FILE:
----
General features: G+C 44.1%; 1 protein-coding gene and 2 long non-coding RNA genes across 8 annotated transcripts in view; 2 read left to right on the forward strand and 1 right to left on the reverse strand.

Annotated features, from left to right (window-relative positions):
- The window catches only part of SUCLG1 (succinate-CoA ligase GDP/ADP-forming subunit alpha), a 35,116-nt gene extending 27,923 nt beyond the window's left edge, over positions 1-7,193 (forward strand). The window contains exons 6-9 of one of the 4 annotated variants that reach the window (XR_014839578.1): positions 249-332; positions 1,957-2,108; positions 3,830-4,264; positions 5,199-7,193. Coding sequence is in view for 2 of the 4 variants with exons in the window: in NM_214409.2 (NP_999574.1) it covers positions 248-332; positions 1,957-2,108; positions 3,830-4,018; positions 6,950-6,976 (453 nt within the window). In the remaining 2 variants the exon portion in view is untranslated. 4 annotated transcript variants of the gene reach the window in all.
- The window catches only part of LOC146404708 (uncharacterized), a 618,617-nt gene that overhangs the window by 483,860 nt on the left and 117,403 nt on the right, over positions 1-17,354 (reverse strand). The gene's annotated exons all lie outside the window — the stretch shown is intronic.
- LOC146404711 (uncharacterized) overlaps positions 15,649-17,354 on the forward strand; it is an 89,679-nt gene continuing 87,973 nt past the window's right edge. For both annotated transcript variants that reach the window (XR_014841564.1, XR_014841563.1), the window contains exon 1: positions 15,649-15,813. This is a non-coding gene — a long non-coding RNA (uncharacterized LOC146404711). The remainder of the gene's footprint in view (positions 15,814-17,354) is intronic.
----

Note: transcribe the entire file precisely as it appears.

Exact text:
General features: G+C 44.1%; 1 protein-coding gene and 2 long non-coding RNA genes across 8 annotated transcripts in view; 2 read left to right on the forward strand and 1 right to left on the reverse strand.

Annotated features, from left to right (window-relative positions):
- The window catches only part of SUCLG1 (succinate-CoA ligase GDP/ADP-forming subunit alpha), a 35,116-nt gene extending 27,923 nt beyond the window's left edge, over positions 1-7,193 (forward strand). The window contains exons 6-9 of one of the 4 annotated variants that reach the window (XR_014839578.1): positions 249-332; positions 1,957-2,108; positions 3,830-4,264; positions 5,199-7,193. Coding sequence is in view for 2 of the 4 variants with exons in the window: in NM_214409.2 (NP_999574.1) it covers positions 248-332; positions 1,957-2,108; positions 3,830-4,018; positions 6,950-6,976 (453 nt within the window). In the remaining 2 variants the exon portion in view is untranslated. 4 annotated transcript variants of the gene reach the window in all.
- The window catches only part of LOC146404708 (uncharacterized), a 618,617-nt gene that overhangs the window by 483,860 nt on the left and 117,403 nt on the right, over positions 1-17,354 (reverse strand). The gene's annotated exons all lie outside the window — the stretch shown is intronic.
- LOC146404711 (uncharacterized) overlaps positions 15,649-17,354 on the forward strand; it is an 89,679-nt gene continuing 87,973 nt past the window's right edge. For both annotated transcript variants that reach the window (XR_014841564.1, XR_014841563.1), the window contains exon 1: positions 15,649-15,813. This is a non-coding gene — a long non-coding RNA (uncharacterized LOC146404711). The remainder of the gene's footprint in view (positions 15,814-17,354) is intronic.